“Many of the types of infrastructures graded by the ASCE are made of concrete and could benefit from a new monitoring system like the sensing skin, including bridges which received a C grade, and dams and schools, which earned Ds,” said Connor. “The safety of civil infrastructures would be greatly improved by having more detailed real-time information on structural health.”

The work of Kofod and Kollosche was funded by the German Ministry of Education and Research.

Denise Brehm | EurekAlert!
Further information:

More articles from Life Sciences:

nachricht ‘Farming’ bacteria to boost growth in the oceans
24.10.2016 | Max-Planck-Institut für marine Mikrobiologie

nachricht Calcium Induces Chronic Lung Infections
24.10.2016 | Universität Basel

All articles from Life Sciences >>>

The most recent press releases about innovation >>>

Die letzten 5 Focus-News des innovations-reports im Überblick:

Im Focus: Light-driven atomic rotations excite magnetic waves

Terahertz excitation of selected crystal vibrations leads to an effective magnetic field that drives coherent spin motion

Controlling functional properties by light is one of the grand goals in modern condensed matter physics and materials science. A new study now demonstrates how...

Im Focus: New 3-D wiring technique brings scalable quantum computers closer to reality

Researchers from the Institute for Quantum Computing (IQC) at the University of Waterloo led the development of a new extensible wiring technique capable of controlling superconducting quantum bits, representing a significant step towards to the realization of a scalable quantum computer.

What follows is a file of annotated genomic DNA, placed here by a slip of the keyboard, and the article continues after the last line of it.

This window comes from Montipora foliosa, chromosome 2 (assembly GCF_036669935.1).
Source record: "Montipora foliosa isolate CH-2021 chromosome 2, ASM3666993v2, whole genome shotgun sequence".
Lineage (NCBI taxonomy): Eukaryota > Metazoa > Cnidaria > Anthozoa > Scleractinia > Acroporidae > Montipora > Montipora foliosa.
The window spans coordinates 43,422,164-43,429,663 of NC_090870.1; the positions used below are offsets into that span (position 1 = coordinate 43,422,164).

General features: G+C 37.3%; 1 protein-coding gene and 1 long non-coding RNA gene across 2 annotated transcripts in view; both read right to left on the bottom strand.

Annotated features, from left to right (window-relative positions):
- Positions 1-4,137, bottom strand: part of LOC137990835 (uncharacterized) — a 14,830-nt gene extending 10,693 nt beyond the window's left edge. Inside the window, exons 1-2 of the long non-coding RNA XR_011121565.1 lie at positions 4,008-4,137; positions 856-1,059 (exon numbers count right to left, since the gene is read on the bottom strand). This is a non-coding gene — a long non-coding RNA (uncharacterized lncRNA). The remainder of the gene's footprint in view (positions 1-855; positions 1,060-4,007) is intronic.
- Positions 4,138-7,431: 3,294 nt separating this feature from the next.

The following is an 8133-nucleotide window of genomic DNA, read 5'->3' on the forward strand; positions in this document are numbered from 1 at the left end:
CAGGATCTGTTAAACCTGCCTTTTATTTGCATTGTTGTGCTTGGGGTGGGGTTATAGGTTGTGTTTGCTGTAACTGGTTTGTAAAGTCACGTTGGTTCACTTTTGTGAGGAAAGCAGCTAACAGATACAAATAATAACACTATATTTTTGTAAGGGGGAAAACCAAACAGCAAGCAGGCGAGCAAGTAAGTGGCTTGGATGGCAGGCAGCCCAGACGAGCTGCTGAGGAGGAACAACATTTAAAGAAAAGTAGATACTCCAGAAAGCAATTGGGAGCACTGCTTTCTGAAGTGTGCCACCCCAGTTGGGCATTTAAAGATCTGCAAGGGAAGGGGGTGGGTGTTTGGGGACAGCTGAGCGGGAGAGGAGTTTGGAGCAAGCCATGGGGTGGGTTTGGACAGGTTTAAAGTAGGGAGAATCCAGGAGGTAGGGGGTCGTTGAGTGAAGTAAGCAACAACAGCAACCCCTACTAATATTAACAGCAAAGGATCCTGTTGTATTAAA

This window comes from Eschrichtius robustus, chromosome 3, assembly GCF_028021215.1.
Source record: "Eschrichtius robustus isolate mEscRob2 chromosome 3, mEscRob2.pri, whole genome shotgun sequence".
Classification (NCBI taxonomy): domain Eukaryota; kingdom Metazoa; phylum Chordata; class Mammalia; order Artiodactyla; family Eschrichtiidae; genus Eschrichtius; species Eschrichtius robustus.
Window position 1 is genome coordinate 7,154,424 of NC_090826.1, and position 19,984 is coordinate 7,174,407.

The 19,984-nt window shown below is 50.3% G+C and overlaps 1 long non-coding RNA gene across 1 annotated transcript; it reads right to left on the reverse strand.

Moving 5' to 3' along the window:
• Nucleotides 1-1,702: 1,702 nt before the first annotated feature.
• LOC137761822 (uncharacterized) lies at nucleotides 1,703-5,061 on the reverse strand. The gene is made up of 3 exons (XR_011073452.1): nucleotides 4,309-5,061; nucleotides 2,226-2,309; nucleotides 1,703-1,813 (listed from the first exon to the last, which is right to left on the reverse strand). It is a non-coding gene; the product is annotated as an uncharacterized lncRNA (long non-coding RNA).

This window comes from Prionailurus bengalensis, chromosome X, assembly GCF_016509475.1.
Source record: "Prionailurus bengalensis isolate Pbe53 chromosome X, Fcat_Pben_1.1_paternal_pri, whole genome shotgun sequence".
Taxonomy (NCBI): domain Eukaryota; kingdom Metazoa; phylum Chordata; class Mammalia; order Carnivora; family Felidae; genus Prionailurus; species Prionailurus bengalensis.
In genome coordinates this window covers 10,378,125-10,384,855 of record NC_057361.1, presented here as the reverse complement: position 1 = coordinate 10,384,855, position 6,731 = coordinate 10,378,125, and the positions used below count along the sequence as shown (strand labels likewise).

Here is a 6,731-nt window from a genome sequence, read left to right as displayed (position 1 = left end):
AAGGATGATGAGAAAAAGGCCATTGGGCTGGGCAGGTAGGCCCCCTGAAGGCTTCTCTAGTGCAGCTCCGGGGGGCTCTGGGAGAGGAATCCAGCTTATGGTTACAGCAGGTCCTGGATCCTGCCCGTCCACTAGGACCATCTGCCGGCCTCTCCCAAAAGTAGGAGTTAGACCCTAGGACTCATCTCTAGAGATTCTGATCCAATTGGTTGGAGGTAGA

"The quantum socket is a wiring method that uses three-dimensional wires based on spring-loaded pins to address individual qubits," said Jeremy Béjanin, a PhD...

Im Focus: Scientists develop a semiconductor nanocomposite material that moves in response to light

In a paper in Scientific Reports, a research team at Worcester Polytechnic Institute describes a novel light-activated phenomenon that could become the basis for applications as diverse as microscopic robotic grippers and more efficient solar cells.

A research team at Worcester Polytechnic Institute (WPI) has developed a revolutionary, light-activated semiconductor nanocomposite material that can be used...

Im Focus: Diamonds aren't forever: Sandia, Harvard team create first quantum computer bridge

By forcefully embedding two silicon atoms in a diamond matrix, Sandia researchers have demonstrated for the first time on a single chip all the components needed to create a quantum bridge to link quantum computers together.

"People have already built small quantum computers," says Sandia researcher Ryan Camacho. "Maybe the first useful one won't be a single giant quantum computer...

Im Focus: New Products - Highlights of COMPAMED 2016

COMPAMED has become the leading international marketplace for suppliers of medical manufacturing. The trade fair, which takes place every November and is co-located to MEDICA in Dusseldorf, has been steadily growing over the past years and shows that medical technology remains a rapidly growing market.

In 2016, the joint pavilion by the IVAM Microtechnology Network, the Product Market “High-tech for Medical Devices”, will be located in Hall 8a again and will...

All Focus news of the innovation-report >>>



Event News

#IC2S2: When Social Science meets Computer Science - GESIS will host the IC2S2 conference 2017

14.10.2016 | Event News

Agricultural Trade Developments and Potentials in Central Asia and the South Caucasus

14.10.2016 | Event News

World Health Summit – Day Three: A Call to Action

12.10.2016 | Event News

Latest News

Oasis of life in the ice-covered central Arctic

24.10.2016 | Earth Sciences

‘Farming’ bacteria to boost growth in the oceans

24.10.2016 | Life Sciences

Light-driven atomic rotations excite magnetic waves

24.10.2016 | Physics and Astronomy

More VideoLinks >>>